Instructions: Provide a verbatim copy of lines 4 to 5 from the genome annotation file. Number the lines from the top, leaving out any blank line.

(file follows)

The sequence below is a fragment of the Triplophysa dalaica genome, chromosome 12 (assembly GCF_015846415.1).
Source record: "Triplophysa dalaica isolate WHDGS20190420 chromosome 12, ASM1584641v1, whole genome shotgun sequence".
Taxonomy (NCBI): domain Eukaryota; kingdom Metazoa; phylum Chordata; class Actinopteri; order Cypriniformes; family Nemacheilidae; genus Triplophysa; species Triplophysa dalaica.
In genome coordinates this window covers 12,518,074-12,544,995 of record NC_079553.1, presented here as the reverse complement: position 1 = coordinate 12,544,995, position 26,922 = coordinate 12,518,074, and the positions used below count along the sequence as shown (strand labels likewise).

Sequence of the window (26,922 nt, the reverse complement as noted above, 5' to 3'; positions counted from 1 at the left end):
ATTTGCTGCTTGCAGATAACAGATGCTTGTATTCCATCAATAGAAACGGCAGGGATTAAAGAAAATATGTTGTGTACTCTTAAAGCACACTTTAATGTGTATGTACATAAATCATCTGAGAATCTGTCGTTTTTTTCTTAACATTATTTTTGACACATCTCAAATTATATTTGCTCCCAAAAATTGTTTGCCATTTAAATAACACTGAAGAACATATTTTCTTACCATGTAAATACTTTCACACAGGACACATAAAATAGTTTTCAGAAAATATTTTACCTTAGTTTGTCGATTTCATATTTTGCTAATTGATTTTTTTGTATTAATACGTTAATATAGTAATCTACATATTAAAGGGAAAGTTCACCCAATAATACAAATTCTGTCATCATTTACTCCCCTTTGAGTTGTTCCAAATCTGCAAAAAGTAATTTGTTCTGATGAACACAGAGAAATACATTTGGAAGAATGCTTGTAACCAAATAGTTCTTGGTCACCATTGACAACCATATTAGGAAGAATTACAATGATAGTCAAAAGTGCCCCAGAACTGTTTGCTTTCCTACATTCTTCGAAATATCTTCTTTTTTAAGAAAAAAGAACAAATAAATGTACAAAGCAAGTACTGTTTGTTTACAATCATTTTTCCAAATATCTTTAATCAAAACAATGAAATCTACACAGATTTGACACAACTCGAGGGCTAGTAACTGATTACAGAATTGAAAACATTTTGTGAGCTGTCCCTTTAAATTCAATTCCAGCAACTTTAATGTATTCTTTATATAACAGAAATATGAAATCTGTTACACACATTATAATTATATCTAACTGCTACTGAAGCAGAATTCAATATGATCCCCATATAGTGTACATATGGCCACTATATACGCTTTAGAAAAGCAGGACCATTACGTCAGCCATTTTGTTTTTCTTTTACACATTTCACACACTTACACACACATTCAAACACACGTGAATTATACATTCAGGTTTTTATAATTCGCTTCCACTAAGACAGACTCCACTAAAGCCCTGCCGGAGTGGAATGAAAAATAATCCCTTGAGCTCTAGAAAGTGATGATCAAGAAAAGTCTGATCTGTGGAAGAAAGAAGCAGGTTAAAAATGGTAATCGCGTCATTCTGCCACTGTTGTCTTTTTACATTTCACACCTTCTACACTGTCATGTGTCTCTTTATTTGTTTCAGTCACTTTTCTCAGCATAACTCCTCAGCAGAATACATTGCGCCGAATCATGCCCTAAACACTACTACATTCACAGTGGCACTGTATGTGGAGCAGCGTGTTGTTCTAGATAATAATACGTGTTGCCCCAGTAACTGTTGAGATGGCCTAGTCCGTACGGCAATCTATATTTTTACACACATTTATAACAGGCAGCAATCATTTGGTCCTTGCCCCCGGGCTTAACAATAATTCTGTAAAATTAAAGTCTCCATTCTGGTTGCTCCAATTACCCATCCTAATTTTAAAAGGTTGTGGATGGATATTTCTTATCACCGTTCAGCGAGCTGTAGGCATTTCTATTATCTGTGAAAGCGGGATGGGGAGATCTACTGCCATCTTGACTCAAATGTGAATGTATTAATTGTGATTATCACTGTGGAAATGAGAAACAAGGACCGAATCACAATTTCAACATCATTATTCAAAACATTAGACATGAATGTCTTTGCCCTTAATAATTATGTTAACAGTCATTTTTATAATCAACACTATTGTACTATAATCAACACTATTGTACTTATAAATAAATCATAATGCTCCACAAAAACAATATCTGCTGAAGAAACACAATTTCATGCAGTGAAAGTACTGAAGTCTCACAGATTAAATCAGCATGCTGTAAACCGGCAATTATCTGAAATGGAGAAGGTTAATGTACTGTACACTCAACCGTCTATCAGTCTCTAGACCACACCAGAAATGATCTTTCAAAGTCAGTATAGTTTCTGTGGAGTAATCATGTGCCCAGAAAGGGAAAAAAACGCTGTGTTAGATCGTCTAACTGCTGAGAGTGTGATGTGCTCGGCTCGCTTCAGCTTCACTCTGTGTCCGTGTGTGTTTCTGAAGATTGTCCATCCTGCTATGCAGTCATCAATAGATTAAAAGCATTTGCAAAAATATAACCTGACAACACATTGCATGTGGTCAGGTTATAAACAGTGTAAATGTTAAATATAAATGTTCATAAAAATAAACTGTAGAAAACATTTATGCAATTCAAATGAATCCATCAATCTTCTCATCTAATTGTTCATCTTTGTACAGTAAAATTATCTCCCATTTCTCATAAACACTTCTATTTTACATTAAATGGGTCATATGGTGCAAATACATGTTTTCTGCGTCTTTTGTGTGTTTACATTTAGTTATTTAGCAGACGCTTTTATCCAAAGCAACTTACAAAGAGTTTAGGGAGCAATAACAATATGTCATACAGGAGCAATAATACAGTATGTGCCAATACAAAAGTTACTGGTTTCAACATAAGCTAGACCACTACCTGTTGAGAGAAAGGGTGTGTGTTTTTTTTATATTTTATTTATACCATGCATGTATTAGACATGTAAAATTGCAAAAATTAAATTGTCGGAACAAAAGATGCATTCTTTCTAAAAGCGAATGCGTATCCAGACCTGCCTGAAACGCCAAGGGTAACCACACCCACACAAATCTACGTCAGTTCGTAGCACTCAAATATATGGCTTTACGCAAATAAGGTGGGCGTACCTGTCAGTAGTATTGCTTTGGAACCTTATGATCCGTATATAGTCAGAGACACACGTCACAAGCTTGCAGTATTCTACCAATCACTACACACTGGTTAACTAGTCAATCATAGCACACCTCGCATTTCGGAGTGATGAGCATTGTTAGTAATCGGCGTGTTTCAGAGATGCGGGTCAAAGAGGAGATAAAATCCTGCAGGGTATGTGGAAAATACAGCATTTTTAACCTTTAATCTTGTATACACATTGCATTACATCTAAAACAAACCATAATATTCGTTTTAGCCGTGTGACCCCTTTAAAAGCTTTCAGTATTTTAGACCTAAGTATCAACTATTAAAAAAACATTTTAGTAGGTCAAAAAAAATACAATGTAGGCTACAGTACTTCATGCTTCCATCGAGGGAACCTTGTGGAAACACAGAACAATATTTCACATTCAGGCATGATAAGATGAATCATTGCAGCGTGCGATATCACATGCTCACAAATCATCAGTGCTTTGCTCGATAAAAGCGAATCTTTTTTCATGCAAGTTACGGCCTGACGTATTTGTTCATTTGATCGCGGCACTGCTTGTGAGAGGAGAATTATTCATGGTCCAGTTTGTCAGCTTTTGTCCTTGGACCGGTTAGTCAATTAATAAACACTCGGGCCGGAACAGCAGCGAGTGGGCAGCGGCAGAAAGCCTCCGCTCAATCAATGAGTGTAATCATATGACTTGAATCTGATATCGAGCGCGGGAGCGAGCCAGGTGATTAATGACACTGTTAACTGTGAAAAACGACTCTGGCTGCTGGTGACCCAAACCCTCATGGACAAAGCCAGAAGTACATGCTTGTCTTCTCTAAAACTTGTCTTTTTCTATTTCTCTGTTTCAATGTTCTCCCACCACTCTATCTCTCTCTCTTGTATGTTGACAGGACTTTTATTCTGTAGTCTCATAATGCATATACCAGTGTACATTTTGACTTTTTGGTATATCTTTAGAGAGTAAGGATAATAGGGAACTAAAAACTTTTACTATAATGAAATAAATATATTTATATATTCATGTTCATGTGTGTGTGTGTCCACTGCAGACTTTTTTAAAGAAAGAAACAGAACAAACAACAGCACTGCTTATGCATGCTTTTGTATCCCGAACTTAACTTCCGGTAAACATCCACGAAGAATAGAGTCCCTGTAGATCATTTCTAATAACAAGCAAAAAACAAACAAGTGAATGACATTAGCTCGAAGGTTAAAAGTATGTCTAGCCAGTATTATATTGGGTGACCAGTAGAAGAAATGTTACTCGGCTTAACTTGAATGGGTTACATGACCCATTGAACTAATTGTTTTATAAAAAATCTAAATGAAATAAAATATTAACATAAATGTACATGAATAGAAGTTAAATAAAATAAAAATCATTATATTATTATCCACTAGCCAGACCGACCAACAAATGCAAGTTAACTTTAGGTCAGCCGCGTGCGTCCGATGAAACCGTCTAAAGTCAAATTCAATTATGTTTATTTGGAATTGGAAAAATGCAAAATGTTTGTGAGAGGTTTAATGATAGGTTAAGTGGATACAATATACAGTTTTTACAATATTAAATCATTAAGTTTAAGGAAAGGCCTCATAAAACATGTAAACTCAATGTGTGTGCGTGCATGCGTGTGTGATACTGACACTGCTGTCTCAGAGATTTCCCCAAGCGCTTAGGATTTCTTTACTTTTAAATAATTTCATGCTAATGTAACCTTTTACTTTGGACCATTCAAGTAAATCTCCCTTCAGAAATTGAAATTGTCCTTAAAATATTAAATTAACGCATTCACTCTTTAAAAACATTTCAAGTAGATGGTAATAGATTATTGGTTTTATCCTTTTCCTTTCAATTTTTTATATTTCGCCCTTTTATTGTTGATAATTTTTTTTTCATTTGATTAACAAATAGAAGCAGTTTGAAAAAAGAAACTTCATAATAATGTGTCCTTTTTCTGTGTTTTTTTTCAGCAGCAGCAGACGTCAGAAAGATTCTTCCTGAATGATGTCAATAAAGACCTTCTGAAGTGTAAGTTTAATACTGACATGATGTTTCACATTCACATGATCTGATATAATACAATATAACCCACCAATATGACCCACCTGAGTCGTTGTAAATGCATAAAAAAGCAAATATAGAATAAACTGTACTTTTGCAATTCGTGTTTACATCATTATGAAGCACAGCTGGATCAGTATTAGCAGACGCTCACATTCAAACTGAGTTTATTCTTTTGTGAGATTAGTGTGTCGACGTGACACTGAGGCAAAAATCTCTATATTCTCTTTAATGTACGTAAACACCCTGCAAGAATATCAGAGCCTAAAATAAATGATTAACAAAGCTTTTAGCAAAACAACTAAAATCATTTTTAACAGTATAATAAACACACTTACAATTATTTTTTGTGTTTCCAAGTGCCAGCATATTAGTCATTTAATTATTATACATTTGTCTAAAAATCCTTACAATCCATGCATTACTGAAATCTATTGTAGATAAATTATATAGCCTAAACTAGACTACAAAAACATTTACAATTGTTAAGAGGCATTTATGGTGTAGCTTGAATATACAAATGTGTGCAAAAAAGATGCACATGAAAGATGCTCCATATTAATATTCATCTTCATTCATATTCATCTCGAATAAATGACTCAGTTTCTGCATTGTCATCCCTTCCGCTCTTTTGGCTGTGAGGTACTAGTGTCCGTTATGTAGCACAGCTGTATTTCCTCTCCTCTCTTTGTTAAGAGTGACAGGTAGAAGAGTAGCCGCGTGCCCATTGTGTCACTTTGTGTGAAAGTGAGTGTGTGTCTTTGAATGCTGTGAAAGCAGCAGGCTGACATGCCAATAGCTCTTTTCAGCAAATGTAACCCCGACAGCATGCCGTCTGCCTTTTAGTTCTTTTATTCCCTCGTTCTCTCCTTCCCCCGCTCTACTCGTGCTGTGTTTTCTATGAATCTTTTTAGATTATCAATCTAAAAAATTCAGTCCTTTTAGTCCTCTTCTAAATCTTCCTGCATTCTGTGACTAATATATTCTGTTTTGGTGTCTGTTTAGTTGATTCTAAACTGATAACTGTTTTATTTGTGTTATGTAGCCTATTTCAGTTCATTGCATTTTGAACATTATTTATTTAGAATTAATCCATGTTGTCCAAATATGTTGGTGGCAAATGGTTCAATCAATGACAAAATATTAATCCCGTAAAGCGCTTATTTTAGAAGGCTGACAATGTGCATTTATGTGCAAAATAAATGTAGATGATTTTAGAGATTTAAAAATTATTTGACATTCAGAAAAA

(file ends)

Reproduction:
In genome coordinates this window covers 12,518,074-12,544,995 of record NC_079553.1, presented here as the reverse complement: position 1 = coordinate 12,544,995, position 26,922 = coordinate 12,518,074, and the positions used below count along the sequence as shown (strand labels likewise).

Sequence of the window (26,922 nt, the reverse complement as noted above, 5' to 3'; positions counted from 1 at the left end):